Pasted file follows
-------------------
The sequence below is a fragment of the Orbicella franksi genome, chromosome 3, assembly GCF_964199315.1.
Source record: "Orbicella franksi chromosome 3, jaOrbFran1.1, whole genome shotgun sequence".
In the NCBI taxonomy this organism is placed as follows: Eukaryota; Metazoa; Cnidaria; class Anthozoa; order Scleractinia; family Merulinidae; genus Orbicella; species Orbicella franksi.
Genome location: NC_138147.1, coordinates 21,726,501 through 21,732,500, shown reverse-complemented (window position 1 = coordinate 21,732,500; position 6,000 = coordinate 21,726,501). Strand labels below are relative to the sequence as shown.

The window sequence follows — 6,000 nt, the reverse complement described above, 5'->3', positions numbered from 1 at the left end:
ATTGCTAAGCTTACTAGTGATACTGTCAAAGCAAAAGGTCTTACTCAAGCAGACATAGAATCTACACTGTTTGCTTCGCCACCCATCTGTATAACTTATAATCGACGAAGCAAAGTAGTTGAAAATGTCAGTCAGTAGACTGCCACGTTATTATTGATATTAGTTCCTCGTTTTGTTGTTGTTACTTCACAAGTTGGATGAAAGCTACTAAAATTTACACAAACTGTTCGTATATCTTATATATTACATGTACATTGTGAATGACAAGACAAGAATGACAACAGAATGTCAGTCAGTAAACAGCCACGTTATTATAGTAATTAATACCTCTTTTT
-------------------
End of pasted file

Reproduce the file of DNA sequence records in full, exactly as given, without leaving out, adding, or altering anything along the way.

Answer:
The sequence below is a fragment of the Orbicella franksi genome, chromosome 3, assembly GCF_964199315.1.
Source record: "Orbicella franksi chromosome 3, jaOrbFran1.1, whole genome shotgun sequence".
In the NCBI taxonomy this organism is placed as follows: Eukaryota; Metazoa; Cnidaria; class Anthozoa; order Scleractinia; family Merulinidae; genus Orbicella; species Orbicella franksi.
Genome location: NC_138147.1, coordinates 21,726,501 through 21,732,500, shown reverse-complemented (window position 1 = coordinate 21,732,500; position 6,000 = coordinate 21,726,501). Strand labels below are relative to the sequence as shown.

The window sequence follows — 6,000 nt, the reverse complement described above, 5'->3', positions numbered from 1 at the left end:
ATTGCTAAGCTTACTAGTGATACTGTCAAAGCAAAAGGTCTTACTCAAGCAGACATAGAATCTACACTGTTTGCTTCGCCACCCATCTGTATAACTTATAATCGACGAAGCAAAGTAGTTGAAAATGTCAGTCAGTAGACTGCCACGTTATTATTGATATTAGTTCCTCGTTTTGTTGTTGTTACTTCACAAGTTGGATGAAAGCTACTAAAATTTACACAAACTGTTCGTATATCTTATATATTACATGTACATTGTGAATGACAAGACAAGAATGACAACAGAATGTCAGTCAGTAAACAGCCACGTTATTATAGTAATTAATACCTCTTTTT